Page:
• Competing political agendas and priorities
    Many CISOs report to the CIO, but this can potentially cause a conflict of interest, similar to a financial auditor reporting to the CFO. Security risk management should be separate from IT to minimize conflicts of interest.

What are the best steps to maintain HIPAA security risk assessments over the long term?

Any CE will have to overcome challenges specific to its organization while trying to maintain a consistent program for conducting HIPAA security risk assessments. Below are a few tips to help support the process.

  • Establish an IT governance structure that mandates transparency and accountability.
    Such a structure will help enforce organizational accountability, eliminating any possibility of ignoring security risk assessments, both internal and external. The principles of transparency and accountability should be rewarded to maintain the integrity of the governance structure. An IT governance structure should also require that the CE conduct a new HIPAA security risk assessment at the time of any regulatory or operational changes.

  • Empower the Chief Information Security Officer (CISO) and other designated resources.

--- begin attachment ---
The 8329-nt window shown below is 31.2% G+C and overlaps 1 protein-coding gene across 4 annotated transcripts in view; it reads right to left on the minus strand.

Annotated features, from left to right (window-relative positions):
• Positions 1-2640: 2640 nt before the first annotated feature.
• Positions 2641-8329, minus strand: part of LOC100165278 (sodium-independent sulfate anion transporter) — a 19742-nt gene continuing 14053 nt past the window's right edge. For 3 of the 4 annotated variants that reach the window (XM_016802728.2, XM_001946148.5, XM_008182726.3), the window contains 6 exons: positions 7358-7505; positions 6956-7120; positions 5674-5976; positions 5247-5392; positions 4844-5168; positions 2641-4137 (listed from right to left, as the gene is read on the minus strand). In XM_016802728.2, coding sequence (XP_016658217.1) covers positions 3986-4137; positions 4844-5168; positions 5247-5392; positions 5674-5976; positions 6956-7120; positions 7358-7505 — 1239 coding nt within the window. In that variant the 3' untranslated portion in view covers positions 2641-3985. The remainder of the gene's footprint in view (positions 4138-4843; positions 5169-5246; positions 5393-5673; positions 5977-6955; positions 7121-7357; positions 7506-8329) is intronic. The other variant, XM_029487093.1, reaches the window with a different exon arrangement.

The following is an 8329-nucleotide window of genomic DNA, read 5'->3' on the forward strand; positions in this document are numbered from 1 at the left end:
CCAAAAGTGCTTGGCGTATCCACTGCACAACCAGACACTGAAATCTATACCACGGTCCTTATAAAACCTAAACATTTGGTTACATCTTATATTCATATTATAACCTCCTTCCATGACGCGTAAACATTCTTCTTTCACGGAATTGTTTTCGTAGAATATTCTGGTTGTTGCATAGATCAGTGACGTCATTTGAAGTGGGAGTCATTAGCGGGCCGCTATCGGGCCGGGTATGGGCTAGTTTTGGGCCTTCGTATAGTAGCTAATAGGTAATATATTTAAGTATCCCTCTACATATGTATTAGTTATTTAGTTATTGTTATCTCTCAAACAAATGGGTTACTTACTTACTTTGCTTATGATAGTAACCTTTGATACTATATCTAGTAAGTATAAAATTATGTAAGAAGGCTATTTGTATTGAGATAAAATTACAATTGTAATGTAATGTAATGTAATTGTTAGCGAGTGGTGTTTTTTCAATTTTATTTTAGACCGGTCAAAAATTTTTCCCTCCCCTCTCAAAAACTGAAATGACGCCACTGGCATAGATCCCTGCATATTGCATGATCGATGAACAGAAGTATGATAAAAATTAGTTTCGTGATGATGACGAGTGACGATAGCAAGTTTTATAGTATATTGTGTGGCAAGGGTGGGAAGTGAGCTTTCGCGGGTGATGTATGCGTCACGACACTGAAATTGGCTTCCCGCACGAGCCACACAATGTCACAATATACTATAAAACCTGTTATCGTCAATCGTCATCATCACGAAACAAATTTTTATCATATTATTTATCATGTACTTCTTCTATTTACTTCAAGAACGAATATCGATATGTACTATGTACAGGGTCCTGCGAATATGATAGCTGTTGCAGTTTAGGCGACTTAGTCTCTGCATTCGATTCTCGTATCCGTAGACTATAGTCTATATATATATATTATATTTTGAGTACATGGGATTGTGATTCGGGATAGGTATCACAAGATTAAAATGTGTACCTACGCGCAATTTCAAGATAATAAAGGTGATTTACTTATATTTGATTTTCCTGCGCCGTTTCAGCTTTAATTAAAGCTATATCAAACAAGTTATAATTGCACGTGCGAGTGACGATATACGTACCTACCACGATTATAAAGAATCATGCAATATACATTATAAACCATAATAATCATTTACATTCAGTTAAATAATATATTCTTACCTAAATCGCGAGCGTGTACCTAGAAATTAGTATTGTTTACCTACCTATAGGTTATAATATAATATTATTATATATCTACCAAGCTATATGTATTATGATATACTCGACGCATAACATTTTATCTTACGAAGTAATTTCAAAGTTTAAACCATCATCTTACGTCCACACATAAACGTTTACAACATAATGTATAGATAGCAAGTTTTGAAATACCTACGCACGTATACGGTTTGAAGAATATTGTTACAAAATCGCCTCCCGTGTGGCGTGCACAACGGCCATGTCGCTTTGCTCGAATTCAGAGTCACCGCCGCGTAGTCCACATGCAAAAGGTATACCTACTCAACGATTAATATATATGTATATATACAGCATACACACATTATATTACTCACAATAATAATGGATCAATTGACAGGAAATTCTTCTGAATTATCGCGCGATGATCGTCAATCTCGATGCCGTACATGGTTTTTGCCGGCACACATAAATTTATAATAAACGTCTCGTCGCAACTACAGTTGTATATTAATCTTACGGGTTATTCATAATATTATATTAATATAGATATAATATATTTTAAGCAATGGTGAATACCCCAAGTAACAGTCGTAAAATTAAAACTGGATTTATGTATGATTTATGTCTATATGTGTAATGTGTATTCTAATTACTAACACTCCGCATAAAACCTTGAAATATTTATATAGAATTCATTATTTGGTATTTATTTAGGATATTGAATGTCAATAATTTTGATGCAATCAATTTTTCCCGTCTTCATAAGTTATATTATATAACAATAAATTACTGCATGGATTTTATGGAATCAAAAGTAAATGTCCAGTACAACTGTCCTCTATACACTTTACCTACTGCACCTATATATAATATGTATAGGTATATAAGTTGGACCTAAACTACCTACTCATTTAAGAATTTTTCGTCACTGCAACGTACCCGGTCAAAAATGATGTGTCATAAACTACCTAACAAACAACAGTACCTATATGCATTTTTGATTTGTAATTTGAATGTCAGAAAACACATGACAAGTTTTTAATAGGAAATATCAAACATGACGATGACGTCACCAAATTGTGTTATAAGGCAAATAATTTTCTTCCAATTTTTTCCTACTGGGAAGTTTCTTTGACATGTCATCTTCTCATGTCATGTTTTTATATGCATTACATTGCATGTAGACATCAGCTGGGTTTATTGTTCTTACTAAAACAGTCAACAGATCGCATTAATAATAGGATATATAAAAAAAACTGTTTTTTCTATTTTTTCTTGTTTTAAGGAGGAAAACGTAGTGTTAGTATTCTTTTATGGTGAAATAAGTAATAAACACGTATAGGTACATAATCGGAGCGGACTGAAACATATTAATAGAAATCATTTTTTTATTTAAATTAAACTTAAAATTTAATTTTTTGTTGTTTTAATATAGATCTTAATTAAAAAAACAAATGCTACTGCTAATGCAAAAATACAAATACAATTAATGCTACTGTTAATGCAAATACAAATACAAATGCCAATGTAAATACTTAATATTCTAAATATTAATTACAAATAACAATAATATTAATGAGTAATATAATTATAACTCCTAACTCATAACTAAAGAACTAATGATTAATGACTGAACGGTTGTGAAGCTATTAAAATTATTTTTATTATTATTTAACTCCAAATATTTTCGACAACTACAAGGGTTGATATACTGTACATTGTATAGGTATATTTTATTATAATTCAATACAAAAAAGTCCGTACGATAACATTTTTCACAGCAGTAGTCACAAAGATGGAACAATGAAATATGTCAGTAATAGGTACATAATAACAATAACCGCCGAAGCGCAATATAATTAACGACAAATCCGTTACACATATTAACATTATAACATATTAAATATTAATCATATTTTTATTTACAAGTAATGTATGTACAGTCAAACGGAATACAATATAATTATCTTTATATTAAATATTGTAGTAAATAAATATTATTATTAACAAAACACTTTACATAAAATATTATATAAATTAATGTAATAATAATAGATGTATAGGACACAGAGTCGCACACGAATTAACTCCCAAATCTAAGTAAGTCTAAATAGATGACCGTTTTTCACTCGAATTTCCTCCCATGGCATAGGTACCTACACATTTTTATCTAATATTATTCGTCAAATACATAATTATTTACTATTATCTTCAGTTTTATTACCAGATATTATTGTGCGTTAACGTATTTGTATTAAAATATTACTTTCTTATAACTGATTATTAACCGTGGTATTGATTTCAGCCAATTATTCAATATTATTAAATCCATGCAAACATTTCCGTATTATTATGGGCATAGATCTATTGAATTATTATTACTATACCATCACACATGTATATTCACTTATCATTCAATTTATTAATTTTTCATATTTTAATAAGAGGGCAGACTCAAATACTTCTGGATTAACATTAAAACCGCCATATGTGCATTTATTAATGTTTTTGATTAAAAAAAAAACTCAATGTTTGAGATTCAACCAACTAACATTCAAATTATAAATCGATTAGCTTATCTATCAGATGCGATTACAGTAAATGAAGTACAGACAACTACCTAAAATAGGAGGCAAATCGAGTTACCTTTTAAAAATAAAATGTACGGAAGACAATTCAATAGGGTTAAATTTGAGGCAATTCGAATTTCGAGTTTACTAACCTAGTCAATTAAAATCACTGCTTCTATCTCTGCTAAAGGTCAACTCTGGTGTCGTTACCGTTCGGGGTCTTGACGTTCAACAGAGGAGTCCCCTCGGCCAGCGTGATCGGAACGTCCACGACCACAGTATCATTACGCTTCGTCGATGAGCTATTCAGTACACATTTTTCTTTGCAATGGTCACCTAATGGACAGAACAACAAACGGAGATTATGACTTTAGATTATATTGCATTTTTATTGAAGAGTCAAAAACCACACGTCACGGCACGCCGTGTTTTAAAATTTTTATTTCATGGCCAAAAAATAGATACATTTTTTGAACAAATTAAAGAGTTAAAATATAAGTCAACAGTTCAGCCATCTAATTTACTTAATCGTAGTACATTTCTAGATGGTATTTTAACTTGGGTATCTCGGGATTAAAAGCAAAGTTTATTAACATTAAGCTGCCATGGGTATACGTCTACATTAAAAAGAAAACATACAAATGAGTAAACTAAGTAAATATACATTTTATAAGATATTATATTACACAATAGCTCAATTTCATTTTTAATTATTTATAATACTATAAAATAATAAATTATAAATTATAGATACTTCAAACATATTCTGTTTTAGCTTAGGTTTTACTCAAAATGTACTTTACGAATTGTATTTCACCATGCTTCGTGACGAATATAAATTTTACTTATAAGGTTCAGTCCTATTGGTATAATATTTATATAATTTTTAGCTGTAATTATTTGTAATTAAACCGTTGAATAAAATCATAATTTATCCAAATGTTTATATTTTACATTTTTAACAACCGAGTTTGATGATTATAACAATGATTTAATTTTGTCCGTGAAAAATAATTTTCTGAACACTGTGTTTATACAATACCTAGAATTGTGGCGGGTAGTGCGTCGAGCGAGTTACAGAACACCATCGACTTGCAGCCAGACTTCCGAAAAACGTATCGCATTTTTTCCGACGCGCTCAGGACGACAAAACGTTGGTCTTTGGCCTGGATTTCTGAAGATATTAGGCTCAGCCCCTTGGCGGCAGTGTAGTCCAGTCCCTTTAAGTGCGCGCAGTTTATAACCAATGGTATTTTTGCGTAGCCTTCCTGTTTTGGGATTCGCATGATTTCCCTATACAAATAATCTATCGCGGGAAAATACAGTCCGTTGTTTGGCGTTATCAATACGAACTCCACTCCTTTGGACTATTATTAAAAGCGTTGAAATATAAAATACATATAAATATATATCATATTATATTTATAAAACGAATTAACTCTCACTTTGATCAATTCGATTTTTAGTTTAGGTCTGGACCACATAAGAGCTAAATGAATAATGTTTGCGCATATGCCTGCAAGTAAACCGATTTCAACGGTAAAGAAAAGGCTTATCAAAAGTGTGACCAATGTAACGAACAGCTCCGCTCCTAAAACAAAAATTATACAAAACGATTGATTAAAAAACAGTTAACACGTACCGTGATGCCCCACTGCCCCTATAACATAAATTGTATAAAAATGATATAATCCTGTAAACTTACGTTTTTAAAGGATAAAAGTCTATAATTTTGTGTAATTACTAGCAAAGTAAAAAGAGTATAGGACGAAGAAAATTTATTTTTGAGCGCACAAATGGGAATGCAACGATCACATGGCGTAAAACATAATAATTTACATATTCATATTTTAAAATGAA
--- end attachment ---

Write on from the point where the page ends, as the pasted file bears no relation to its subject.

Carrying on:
The CISO should be an unbiased resource that provides the appropriate checks and balances within the CE. This applies to any potential conflict of interest or political pressure to whitewash the results of HIPAA security risk assessments.

  • Create and follow through on a risk mitigation action plan once the assessment is complete.
    Prioritize high-risk areas and work your way down to the low-risk areas. The action plan should include a defined owner and timing for completion. This activity will not only mitigate any vulnerabilities, but will set the organization up for the next HIPAA security risk assessment.

  • Establish a vendor risk management strategy.
    Since HIPAA security risk assessments are also performed with third-party vendors and BAs, the CE should create and enforce a meticulous strategy for vendor risk management. Make sure BAs are performing their own due diligence and that the CE has binding contracts in place with each BA.

Additional resources from ComplyAssistant:

Resource: Third Party (BA) Contract and Privacy and Security Risk Management
Free trial: Mobile Auditing App
Free tool: HIPAA Privacy and Security Proactive Audits Tool Kit
Free tool: HIPAA Facility Security Walkthrough Checklist
Blog: 5 Reasons to Take your Healthcare Compliance Audits Mobile
Blog: From 300 to 36: Reducing Hurdles in Business Associate Assessments
Solution: ComplyAssistant compliance management software